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Analysis: Suspicion deepens as absence of China“s foreign minister persists

2023-07-20T07:53:07Z

China’s Foreign Minister Qin Gang visits Oslo, Norway May 12, 2023. Terje Pedersen/NTB/via REUTERS/File Photo

Days before a conference of foreign ministers this month, China told host Indonesia it was switching its representative due to “unexpected circumstances”, prompting a scramble in Jakarta to resize the traditional gift of a shirt for attendees.

The planned recipient of the colorful batik top was Chinese foreign minister Qin Gang, who has not been seen in nearly a month and is set to miss at least one other important meeting, in South Africa, next week.

The government has since said Qin is off for unspecified health reasons, but with those and other comments excised from official transcripts and absent from state media, speculation has swirled in a country notoriously opaque about the private lives of its leaders.

The information vacuum has deepened suspicion among some diplomats and observers of China’s secretive decision-making at a time that it is seeking to reengage with the world after years of COVID-induced isolation.

“Qin’s disappearance does cast much uncertainty and confusion over the consistency, stability and credibility of Beijing’s decision-making,” said Yun Sun, director of the China Program at the Stimson Center in Washington.

“If a vice-national level leader can just disappear without much of an explanation, people find it difficult to trust and count on any Chinese leader or official and their positions.”

Asked at his ministry’s daily press conference on Thursday, about his status and when he would be returning to duties, spokesperson Mao Ning said: “I don’t have any information for your question.”

China said on Wednesday that Wang Yi – Qin’s slighter and shorter predecessor who wore the quickly adjusted shirt in Jakarta – will also fill in for China at a BRICS meeting in Johannesburg on July 24-25.

As well as the absence in Jakarta, details of which were relayed to Reuters on condition of anonymity by sources familiar with the planning, Qin’s vanishing from the diplomatic scene is raising scheduling questions for other engagements.

Britain has not been able to fix a date for its foreign minister to visit China, a trip slated to happen as soon as this month and seen as critical to patching up turbulent ties, sources familiar with the planning told Reuters.

Meanwhile, a visit by the European Union’s top diplomat, Josep Borrell, shelved at the last minute this month, is now not due to happen until the autumn, a senior EU official said.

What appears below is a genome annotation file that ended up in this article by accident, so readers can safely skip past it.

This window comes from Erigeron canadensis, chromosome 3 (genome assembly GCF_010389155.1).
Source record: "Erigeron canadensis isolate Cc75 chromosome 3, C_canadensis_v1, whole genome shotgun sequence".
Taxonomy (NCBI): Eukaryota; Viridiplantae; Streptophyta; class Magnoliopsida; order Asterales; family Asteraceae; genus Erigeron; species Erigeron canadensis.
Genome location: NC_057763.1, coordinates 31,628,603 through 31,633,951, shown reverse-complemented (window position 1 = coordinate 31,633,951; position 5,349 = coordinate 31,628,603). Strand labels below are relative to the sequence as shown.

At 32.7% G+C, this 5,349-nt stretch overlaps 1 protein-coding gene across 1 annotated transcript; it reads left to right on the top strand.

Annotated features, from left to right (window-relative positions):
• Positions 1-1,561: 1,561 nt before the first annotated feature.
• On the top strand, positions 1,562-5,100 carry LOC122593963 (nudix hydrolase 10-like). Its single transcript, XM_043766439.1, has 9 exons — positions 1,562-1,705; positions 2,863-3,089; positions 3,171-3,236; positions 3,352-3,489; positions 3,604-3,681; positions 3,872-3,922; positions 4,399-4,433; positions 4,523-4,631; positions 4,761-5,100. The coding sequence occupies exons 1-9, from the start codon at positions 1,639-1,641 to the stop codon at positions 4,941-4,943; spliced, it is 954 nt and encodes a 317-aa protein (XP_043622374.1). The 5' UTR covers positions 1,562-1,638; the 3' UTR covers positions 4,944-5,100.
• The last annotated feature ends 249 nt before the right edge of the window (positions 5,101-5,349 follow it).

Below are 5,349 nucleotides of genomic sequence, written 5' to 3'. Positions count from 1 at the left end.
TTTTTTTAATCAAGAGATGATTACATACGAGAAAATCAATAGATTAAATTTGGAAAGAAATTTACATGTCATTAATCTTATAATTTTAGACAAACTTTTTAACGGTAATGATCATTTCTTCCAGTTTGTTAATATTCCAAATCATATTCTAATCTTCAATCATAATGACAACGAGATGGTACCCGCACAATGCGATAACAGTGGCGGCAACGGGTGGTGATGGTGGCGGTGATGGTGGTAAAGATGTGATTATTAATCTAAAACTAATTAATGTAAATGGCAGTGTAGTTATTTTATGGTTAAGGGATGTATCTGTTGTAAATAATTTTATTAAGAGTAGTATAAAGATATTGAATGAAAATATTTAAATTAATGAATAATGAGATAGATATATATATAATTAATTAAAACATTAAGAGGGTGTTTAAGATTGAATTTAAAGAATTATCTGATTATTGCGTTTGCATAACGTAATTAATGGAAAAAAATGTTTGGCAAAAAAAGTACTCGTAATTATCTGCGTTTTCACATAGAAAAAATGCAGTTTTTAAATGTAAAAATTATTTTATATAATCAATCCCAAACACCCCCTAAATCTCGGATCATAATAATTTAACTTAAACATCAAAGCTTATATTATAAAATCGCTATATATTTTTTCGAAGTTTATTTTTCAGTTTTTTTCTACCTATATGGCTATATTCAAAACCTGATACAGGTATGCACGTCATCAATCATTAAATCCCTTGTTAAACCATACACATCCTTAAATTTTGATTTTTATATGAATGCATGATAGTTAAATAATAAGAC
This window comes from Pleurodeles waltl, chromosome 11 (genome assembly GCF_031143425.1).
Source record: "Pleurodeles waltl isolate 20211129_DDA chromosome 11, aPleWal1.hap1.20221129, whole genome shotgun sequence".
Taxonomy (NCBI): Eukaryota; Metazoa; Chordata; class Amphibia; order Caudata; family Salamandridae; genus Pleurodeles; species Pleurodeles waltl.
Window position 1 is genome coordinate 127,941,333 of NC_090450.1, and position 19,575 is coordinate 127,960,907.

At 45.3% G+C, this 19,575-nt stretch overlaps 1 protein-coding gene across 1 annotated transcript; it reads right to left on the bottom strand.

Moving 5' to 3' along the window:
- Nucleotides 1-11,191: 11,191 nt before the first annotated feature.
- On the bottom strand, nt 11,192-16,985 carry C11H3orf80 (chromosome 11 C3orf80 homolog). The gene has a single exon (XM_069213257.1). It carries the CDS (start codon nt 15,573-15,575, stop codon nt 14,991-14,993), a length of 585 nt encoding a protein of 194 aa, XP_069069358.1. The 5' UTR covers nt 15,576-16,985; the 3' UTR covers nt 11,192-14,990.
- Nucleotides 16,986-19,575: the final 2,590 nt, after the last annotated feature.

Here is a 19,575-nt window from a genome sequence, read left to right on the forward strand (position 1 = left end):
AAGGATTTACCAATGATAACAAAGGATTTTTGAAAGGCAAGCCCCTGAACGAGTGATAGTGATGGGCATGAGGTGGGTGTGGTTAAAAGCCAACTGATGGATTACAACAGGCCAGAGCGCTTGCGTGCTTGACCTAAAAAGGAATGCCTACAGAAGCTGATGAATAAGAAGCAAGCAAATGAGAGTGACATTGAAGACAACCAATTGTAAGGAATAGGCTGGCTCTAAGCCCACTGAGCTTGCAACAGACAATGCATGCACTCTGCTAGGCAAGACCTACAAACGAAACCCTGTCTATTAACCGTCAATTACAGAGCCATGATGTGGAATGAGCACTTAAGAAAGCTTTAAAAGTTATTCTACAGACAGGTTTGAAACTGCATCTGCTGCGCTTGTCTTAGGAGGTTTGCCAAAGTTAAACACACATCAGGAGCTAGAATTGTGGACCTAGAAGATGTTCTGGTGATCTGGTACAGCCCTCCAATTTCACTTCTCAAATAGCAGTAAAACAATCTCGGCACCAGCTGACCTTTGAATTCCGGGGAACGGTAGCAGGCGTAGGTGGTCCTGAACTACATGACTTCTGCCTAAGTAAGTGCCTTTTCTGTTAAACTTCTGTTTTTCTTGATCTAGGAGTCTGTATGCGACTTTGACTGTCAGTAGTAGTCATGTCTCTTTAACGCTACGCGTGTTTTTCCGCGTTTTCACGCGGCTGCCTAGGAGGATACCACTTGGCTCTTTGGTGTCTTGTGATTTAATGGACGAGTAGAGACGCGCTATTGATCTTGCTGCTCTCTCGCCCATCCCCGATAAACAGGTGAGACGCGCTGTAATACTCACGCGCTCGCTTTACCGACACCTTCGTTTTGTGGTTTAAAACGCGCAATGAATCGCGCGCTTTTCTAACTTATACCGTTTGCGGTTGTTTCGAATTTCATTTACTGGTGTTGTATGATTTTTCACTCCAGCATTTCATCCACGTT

It is not clear whether even then Borrell would meet Qin as initially planned, the official said.

A prolonged absence will “confuse other countries seeking to build channels of communication with China”, said Wen-Ti Sung, a political scientist at the Australian National University.

“Predictability and transparency are essential to regularizing dialogues and to trust-building, both of which are key ingredients to sustained cooperation.”

Qin has been considered a rising star in China’s political firmament. The former aide to President Xi Jinping was appointed foreign minister in December after serving less than two years as ambassador to the United States.

Since taking up the foreign minister post, he has played a prominent role in steering rocky U.S.-China ties, meeting Secretary of State Antony Blinken in Beijing in June on the first visit to China by the top U.S. diplomat in five years.

But his last public engagement was a meeting with visiting Russian, Sri Lankan and Vietnamese officials on June 25.

Then he disappeared.

Aside from the brief comment about his health on July 11, his ministry has declined to offer any further information, rebuffing reporters’ questions at daily briefings and leaving out the exchanges, including the initial health comment, from its official transcript.

Comments on articles mentioning Qin shared on the WeChat messaging app have been disabled and a search by Reuters found no recent mentions of Qin in state media.

But there has been no shortage of interest.

Searches for “Qin Gang” on the Baidu search engine have increased 28-fold in the past week to more than 380,000 a day, according to platform data.

Qin’s absence has also been widely discussed in the diplomatic community, with some saying it is another example of China’s lack of transparency.

Amid a broad national security push in China in recent months, access to information including academic journals, corporate registries and economic indicators has been restricted, unnerving foreign governments and investors.

Some diplomats have even started to speculate on who may replace Qin, with three telling Reuters the ranking vice foreign minister, Ma Zhaoxu could be a candidate.

Ma, 59, who obtained a master’s degree from the London School of Economics and has served as ambassador to the United Nations, is not known to be an abrasive “wolf warrior” diplomat like Qin and Wang.

For now, there is little sign of any immediate clarity.

Qin’s successor as envoy to the United States, Xie Feng, was asked on Wednesday about Qin’s whereabouts by a moderator at the Aspen Security Conference.

“The foreign ministry spokesman has briefed the media about this. Thank you for your care,” Xie said, then chuckled along with the audience.


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